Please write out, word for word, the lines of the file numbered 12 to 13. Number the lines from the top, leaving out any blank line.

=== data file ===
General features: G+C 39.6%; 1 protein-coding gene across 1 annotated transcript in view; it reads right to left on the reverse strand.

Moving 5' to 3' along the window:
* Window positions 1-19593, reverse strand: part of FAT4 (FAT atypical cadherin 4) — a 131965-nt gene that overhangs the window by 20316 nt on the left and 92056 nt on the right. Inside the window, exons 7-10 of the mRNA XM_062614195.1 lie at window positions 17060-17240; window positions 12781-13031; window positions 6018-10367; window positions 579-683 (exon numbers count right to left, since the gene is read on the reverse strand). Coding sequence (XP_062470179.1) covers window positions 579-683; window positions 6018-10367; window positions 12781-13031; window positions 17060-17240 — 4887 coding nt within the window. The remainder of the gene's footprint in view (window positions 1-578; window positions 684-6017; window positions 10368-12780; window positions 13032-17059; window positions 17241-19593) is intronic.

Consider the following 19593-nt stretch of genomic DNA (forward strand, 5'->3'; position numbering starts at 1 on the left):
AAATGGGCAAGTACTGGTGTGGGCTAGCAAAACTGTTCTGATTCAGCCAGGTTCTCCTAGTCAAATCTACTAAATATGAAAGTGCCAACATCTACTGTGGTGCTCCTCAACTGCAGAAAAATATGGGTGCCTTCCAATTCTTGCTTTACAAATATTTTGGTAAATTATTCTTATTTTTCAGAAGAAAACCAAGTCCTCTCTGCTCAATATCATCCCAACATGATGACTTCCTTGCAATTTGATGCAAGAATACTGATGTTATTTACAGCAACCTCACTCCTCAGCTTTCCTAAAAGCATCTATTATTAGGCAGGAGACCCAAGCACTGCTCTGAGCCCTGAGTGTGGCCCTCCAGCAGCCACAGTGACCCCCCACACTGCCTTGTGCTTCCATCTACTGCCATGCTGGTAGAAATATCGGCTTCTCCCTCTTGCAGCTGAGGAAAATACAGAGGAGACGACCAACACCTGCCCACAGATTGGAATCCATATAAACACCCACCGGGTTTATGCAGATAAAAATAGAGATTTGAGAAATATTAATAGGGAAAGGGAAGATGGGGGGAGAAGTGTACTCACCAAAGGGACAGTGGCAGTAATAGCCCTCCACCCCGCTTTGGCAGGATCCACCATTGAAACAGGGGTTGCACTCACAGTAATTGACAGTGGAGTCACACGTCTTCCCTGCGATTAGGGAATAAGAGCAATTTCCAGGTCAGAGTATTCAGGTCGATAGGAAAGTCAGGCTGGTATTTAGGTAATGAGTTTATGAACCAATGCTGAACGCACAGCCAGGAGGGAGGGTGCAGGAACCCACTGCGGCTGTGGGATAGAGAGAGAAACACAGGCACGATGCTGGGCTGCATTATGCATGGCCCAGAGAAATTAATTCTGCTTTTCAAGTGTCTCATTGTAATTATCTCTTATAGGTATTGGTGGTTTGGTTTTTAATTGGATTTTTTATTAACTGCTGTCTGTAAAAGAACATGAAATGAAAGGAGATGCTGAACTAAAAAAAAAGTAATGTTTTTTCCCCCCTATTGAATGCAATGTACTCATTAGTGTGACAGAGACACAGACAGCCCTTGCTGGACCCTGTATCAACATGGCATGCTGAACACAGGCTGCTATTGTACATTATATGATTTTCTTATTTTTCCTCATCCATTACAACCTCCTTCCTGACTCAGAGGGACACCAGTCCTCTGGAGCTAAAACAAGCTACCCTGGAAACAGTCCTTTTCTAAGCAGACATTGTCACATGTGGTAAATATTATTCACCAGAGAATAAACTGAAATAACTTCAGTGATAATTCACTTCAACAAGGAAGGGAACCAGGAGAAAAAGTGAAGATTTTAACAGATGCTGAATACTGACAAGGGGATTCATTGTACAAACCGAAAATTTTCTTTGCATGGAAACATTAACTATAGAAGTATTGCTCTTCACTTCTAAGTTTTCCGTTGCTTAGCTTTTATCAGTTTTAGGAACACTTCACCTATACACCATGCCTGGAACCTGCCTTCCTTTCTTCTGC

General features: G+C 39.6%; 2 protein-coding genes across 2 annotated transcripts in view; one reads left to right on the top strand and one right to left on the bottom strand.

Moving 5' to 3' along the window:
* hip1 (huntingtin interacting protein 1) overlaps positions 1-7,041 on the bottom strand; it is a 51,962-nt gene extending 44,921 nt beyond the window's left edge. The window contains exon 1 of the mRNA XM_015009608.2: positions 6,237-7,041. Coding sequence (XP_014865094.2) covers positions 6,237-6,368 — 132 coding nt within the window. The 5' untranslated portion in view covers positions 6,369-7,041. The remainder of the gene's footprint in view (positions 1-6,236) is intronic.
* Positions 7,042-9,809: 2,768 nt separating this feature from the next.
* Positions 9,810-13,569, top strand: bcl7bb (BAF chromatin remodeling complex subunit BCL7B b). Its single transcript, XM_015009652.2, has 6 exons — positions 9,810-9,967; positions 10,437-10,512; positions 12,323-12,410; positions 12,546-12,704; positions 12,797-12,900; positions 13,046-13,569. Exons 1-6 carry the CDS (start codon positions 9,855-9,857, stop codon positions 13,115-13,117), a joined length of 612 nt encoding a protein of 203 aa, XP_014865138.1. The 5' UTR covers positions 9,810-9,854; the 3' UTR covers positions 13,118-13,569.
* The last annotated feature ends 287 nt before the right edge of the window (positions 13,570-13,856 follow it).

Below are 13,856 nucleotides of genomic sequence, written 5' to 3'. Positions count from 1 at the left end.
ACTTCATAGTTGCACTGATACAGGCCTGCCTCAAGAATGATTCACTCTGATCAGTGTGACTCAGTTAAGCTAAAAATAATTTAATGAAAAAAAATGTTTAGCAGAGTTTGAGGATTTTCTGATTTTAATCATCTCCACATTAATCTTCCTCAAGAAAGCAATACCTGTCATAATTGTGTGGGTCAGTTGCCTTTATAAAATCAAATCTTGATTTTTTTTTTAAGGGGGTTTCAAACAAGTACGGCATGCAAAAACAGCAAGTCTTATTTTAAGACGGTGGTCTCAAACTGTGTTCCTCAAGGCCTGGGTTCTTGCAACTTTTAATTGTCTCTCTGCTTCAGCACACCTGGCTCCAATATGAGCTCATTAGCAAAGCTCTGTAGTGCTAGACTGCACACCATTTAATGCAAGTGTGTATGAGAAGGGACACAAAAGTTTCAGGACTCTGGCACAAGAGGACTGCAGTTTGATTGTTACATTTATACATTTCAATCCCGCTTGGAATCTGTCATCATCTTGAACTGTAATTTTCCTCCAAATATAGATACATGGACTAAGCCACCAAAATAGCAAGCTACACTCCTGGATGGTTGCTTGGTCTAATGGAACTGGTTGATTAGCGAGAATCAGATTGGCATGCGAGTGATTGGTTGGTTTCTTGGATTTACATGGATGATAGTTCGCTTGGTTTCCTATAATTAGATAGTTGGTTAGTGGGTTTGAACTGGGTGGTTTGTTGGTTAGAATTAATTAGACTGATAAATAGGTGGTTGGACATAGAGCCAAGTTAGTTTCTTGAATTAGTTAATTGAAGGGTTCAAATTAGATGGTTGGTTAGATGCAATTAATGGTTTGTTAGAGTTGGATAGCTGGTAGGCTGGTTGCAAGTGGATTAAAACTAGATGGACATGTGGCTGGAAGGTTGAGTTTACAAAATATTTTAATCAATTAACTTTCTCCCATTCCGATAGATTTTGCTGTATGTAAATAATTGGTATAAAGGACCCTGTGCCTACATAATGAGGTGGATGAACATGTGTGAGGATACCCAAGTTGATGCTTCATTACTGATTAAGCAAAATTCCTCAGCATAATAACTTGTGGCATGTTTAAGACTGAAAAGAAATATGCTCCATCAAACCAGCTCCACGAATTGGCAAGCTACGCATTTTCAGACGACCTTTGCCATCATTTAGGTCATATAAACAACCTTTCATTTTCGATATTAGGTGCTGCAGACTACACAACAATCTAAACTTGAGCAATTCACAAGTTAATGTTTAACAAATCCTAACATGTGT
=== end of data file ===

Below are 13,856 nucleotides of genomic sequence, written 5' to 3'. Positions count from 1 at the left end.
ACTTCATAGTTGCACTGATACAGGCCTGCCTCAAGAATGATTCACTCTGATCAGTGTGACTCAGTTAAGCTAAAAATAATTTAATGAAAAAAAATGTTTAGCAGAGTTTGAGGATTTTCTGATTTTAATCATCTCCACATTAATCTTCCTCAAGAAAGCAATACCTGTCATAATTGTGTGGGTCAGTTGCCTTTATAAAATCAAATCTTGATTTTTTTTTTAAGGGGGTTTCAAACAAGTACGGCATGCAAAAACAGCAAGTCTTATTTTAAGACGGTGGTCTCAAACTGTGTTCCTCAAGGCCTGGGTTCTTGCAACTTTTAATTGTCTCTCTGCTTCAGCACACCTGGCTCCAATATGAGCTCATTAGCAAAGCTCTGTAGTGCTAGACTGCACACCATTTAATGCAAGTGTGTATGAGAAGGGACACAAAAGTTTCAGGACTCTGGCACAAGAGGACTGCAGTTTGATTGTTACATTTATACATTTCAATCCCGCTTGGAATCTGTCATCATCTTGAACTGTAATTTTCCTCCAAATATAGATACATGGACTAAGCCACCAAAATAGCAAGCTACACTCCTGGATGGTTGCTTGGTCTAATGGAACTGGTTGATTAGCGAGAATCAGATTGGCATGCGAGTGATTGGTTGGTTTCTTGGATTTACATGGATGATAGTTCGCTTGGTTTCCTATAATTAGATAGTTGGTTAGTGGGTTTGAACTGGGTGGTTTGTTGGTTAGAATTAATTAGACTGATAAATAGGTGGTTGGACATAGAGCCAAGTTAGTTTCTTGAATTAGTTAATTGAAGGGTTCAAATTAGATGGTTGGTTAGATGCAATTAATGGTTTGTTAGAGTTGGATAGCTGGTAGGCTGGTTGCAAGTGGATTAAAACTAGATGGACATGTGGCTGGAAGGTTGAGTTTACAAAATATTTTAATCAATTAACTTTCTCCCATTCCGATAGATTTTGCTGTATGTAAATAATTGGTATAAAGGACCCTGTGCCTACATAATGAGGTGGATGAACATGTGTGAGGATACCCAAGTTGATGCTTCATTACTGATTAAGCAAAATTCCTCAGCATAATAACTTGTGGCATGTTTAAGACTGAAAAGAAATATGCTCCATCAAACCAGCTCCACGAATTGGCAAGCTACGCATTTTCAGACGACCTTTGCCATCATTTAGGTCATATAAACAACCTTTCATTTTCGATATTAGGTGCTGCAGACTACACAACAATCTAAACTTGAGCAATTCACAAGTTAATGTTTAACAAATCCTAACATGTGT